Anyone who’s aging on the East End (as we all are bound to do) has had the experience of having to travel quite some distance to see a specialist for a myriad number of ailments and chronic conditions.
This issue has been felt deeply by the residents of Peconic Landing, the Continuing Care Retirement Community (CCRC) in Greenport, who often have to take the better portion of a day to visit specialists for brief appointments in Riverhead and points west. But this group of seniors wasn’t taking this challenge sitting down.
When Stony Brook Medicine finalized its merger with Eastern Long Island Hospital in 2019, the administrators of both the hospital and the retirement community began working on a plan to bring more medical care directly onto the Peconic Landing campus.
That idea came to fruition with the unveiling of the new, 1,200-square-foot Center for Well-Being on May 18, which was built primarily through donations from the Peconic Landing community and from a grant through New York State through State Senator Anthony Palumbo’s office.
“For several years, we’ve seen specialists leave the North Fork, and for our members that means a half a day trip for a 15-minute appointment,” said Peconic Landing President and CEO Robert Syron at the unveiling of the new Center. “The stars of this show are our members — they put out a call to action. Without the fundraising you did, we would not be standing here today.”
In particular, he highlighted the work of member Betsy McPherson, who was instrumental in the fundraising effort but did not live to see it through to fruition.
“She was extremely generous and that carried us over the finish line,” he said.
The center, with six exam rooms, will initially offer visiting hours with Peconic Landing Medical Director and primary care doctor Nathanael Desire, rheumatologist Christopher Liedke and John Roe, Director of Orthopaedic Surgery at Stony Brook Eastern Long Island Hospital. The health care center is planning to add office hours for a cardiologist, neurologist and urologist as well.
“Where we’re located makes it very challenging for doctors to practice independently,” said Paul Connor, CEO of Stony Brook Eastern Long Island Hospital. “Our intention is to bring out additional medical subspecialties.”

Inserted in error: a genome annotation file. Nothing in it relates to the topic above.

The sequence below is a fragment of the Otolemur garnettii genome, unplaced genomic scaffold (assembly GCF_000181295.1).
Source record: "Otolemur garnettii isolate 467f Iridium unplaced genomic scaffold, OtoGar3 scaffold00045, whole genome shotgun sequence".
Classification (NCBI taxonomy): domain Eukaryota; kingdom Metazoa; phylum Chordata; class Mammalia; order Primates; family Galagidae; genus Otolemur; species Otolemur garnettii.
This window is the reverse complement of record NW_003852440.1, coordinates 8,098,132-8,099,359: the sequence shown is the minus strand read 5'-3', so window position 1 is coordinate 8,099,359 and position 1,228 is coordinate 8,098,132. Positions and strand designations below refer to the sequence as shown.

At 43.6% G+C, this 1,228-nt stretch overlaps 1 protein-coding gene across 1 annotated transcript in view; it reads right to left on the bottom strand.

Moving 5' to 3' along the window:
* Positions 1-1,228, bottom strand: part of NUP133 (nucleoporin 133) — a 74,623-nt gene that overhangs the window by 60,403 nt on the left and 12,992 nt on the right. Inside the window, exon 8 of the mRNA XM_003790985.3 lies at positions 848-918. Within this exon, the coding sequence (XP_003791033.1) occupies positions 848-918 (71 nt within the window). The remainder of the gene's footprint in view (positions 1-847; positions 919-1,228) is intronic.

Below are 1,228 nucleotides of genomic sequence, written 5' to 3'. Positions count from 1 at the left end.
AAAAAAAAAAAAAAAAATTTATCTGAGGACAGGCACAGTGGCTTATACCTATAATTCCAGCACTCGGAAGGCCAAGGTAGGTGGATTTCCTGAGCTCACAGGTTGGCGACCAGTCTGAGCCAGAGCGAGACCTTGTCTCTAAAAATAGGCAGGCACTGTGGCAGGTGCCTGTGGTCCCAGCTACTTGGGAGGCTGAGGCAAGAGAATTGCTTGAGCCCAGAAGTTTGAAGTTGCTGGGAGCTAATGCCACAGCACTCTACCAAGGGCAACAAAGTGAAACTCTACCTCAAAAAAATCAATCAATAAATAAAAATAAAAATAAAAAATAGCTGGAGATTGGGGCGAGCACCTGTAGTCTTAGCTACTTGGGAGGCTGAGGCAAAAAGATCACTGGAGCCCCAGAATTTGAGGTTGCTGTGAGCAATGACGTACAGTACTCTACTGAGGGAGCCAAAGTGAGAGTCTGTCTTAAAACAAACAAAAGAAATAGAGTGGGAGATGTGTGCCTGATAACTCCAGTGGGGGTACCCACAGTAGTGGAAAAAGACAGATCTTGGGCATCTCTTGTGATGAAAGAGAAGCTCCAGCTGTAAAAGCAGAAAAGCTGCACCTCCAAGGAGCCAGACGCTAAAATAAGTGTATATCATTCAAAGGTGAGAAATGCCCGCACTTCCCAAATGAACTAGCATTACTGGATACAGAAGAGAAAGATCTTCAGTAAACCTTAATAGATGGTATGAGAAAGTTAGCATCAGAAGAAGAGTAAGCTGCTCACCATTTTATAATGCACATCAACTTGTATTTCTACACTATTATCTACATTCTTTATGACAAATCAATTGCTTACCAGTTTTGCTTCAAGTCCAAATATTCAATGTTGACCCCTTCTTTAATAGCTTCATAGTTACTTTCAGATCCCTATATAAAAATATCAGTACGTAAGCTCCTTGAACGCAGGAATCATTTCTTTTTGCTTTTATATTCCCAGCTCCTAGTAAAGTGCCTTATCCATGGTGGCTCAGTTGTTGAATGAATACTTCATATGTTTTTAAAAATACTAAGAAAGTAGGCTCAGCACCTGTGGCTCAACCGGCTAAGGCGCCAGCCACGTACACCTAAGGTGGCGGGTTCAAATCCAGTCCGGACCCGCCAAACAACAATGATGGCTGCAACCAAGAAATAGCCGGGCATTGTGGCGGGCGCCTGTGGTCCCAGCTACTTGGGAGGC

The center, which would be the first of its kind at a CCRC in New York, will be open both to Peconic Landing residents and to members of the community at large.
“This really puts us on the map. There isn’t another CCRC out there that has this,” said Joanne Barrett, a resident who serves on the retirement community’s Cooperative Board. “We all spend a lot of time going to Riverhead to see doctors. There are people who, frankly, this trip is very difficult for them.”
“The members really got behind the fundraising for this,” said Mr. Syron.
“We have weekly input sessions,” he added of the Cooperative Board. “They speak their minds, so I had tremendous advisors to help me with this strategic initiative. We’re a mission-based organization.
“We’re always happy when we can contribute to the community,” said Ms. Barrett. “We’ve all been very lucky in life and we like to share that. It’s a family here. We’ve been through a lot together.”
“This is indeed an exciting day,” said Dr. Nathanael Desire, Peconic Landing’s Medical Director. “An awful lot of hard work and dedication went into this beautiful new facility. We’ll be providing the best care, which the residents and community deserve.”